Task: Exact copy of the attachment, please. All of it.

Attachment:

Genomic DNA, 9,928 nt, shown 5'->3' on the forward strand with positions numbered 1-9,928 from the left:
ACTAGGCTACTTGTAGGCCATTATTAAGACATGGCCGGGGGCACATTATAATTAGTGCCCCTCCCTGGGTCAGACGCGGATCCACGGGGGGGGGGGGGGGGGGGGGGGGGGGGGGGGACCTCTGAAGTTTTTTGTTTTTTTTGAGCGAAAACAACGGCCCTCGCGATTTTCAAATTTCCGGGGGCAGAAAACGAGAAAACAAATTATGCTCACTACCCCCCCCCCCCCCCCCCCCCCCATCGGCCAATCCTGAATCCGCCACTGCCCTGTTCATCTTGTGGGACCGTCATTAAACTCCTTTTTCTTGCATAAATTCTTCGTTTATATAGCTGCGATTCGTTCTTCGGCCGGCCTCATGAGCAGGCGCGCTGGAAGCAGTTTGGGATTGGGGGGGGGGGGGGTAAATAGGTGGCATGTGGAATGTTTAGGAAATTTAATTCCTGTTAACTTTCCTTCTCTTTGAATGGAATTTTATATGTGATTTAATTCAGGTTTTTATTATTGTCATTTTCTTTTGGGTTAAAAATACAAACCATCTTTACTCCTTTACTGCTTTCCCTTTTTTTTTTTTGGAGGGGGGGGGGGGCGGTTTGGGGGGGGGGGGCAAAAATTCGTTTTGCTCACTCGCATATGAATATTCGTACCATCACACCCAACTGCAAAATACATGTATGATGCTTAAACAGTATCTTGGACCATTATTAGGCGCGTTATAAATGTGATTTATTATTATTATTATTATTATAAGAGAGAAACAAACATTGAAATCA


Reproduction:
Genomic DNA, 9,928 nt, shown 5'->3' on the forward strand with positions numbered 1-9,928 from the left:
ACTAGGCTACTTGTAGGCCATTATTAAGACATGGCCGGGGGCACATTATAATTAGTGCCCCTCCCTGGGTCAGACGCGGATCCACGGGGGGGGGGGGGGGGGGGGGGGGGGGGGGGGACCTCTGAAGTTTTTTGTTTTTTTTGAGCGAAAACAACGGCCCTCGCGATTTTCAAATTTCCGGGGGCAGAAAACGAGAAAACAAATTATGCTCACTACCCCCCCCCCCCCCCCCCCCCCCATCGGCCAATCCTGAATCCGCCACTGCCCTGTTCATCTTGTGGGACCGTCATTAAACTCCTTTTTCTTGCATAAATTCTTCGTTTATATAGCTGCGATTCGTTCTTCGGCCGGCCTCATGAGCAGGCGCGCTGGAAGCAGTTTGGGATTGGGGGGGGGGGGGGTAAATAGGTGGCATGTGGAATGTTTAGGAAATTTAATTCCTGTTAACTTTCCTTCTCTTTGAATGGAATTTTATATGTGATTTAATTCAGGTTTTTATTATTGTCATTTTCTTTTGGGTTAAAAATACAAACCATCTTTACTCCTTTACTGCTTTCCCTTTTTTTTTTTTGGAGGGGGGGGGGGGCGGTTTGGGGGGGGGGGGCAAAAATTCGTTTTGCTCACTCGCATATGAATATTCGTACCATCACACCCAACTGCAAAATACATGTATGATGCTTAAACAGTATCTTGGACCATTATTAGGCGCGTTATAAATGTGATTTATTATTATTATTATTATTATAAGAGAGAAACAAACATTGAAATCA